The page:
Want a real-life lesson in volatility? Take a look at the stock market this week. The S&P sank 2% on Tuesday—then another 3.5% on Wednesday—as investors grew increasingly nervous that the steady uptick in coronavirus cases might mean more lockdowns and economic pain on the near-term horizon.
But pandemic woes aren’t the only source of uncertainty in the air. There’s also a massively significant election in less than a week. And as we all know: elections have consequences. Here’s a look at what could be at stake for markets when the polls close on Tuesday.
Judging by history, both parties can claim ownership to winning stock markets. The market has performed strongly during Trump’s tenure. However, stock gains under Democratic administrations on average have been double the gains achieved under Republican presidents. Not to mention, different types of assets have historically performed better under Republicans and Democrats.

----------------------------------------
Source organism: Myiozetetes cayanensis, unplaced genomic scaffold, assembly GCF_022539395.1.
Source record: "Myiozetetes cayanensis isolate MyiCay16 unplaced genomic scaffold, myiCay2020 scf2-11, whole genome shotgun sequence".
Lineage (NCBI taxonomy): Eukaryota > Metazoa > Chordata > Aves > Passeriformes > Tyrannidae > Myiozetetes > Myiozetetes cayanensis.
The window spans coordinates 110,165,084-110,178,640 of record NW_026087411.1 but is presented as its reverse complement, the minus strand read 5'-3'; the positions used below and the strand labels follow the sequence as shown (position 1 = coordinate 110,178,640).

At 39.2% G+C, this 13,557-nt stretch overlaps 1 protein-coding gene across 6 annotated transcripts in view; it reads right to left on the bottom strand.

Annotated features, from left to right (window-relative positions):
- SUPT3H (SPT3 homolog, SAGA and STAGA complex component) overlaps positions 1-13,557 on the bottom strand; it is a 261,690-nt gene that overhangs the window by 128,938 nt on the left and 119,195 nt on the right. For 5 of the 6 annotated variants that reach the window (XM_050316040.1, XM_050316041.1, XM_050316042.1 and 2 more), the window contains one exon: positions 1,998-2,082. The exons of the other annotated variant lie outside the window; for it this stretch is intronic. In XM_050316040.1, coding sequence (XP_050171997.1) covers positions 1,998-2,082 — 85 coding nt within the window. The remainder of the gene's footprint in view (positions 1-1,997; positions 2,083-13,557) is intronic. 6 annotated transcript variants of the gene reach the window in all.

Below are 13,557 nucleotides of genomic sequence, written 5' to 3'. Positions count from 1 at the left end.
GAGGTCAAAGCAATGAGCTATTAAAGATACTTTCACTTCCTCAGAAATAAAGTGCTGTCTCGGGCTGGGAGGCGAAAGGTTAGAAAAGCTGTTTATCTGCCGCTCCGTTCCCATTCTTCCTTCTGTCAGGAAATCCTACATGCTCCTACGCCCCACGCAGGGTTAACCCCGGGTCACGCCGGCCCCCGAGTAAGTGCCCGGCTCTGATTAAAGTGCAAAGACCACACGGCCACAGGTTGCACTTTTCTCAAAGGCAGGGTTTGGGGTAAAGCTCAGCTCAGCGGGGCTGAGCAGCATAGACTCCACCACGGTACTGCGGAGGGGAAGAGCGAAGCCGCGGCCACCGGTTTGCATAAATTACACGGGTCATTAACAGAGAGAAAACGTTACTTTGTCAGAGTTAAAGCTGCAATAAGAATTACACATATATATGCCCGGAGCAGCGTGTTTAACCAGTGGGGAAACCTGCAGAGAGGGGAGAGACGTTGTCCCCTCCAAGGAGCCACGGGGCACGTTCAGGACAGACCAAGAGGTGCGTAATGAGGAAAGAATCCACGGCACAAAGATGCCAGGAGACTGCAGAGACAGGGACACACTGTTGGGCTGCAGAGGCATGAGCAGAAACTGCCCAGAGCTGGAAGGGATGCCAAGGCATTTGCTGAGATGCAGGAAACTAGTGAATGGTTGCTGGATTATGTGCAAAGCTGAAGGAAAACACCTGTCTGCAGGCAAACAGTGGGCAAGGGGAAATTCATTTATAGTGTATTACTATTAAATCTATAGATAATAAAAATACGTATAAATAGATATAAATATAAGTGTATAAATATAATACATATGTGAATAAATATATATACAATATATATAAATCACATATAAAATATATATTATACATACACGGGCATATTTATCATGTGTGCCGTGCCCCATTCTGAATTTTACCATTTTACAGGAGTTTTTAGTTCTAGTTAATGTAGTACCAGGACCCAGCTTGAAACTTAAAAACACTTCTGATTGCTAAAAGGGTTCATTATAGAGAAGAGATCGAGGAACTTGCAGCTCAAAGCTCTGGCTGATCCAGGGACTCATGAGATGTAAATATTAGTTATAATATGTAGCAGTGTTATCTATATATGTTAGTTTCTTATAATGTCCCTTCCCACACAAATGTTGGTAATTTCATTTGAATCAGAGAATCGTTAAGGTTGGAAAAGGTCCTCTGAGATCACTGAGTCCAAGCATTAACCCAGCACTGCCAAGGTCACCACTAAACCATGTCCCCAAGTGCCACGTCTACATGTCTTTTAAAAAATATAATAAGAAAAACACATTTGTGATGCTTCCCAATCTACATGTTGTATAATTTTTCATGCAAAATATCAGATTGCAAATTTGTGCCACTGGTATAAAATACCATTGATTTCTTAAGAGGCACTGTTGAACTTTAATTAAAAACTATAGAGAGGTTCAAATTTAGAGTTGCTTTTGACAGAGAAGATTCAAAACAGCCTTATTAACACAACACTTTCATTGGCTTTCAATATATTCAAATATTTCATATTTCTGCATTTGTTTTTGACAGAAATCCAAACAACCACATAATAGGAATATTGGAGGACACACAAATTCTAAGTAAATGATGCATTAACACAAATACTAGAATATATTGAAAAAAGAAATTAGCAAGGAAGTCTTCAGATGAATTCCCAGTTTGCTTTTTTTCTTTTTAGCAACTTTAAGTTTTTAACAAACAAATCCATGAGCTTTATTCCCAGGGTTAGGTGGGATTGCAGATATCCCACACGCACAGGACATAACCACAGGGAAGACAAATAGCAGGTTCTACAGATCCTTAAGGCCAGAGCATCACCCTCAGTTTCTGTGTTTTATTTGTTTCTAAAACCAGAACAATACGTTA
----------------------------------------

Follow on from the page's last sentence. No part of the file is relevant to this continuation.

One worry likely weighing on the market is the election’s consequences for fiscal policy. A Biden administration would be more likely to axe the Tax Cuts and Jobs Act—which would undoubtedly hurt corporate profits. On the other hand, a President Biden might be more likely to push further economic stimulus packages through Congress—which would be a clear win for the pandemic-hobbled economy.
Of course, many factors influence the market, and the election is just one of them. JPMorgan analysts predict a bump in the S&P 500 if Trump wins and a “neutral” response if Biden takes the White House. But others say Wall Street is warming up to a Biden presidency, as it could mean an end to trade war fears and to the volatility caused by the Trump administration’s capricious policies.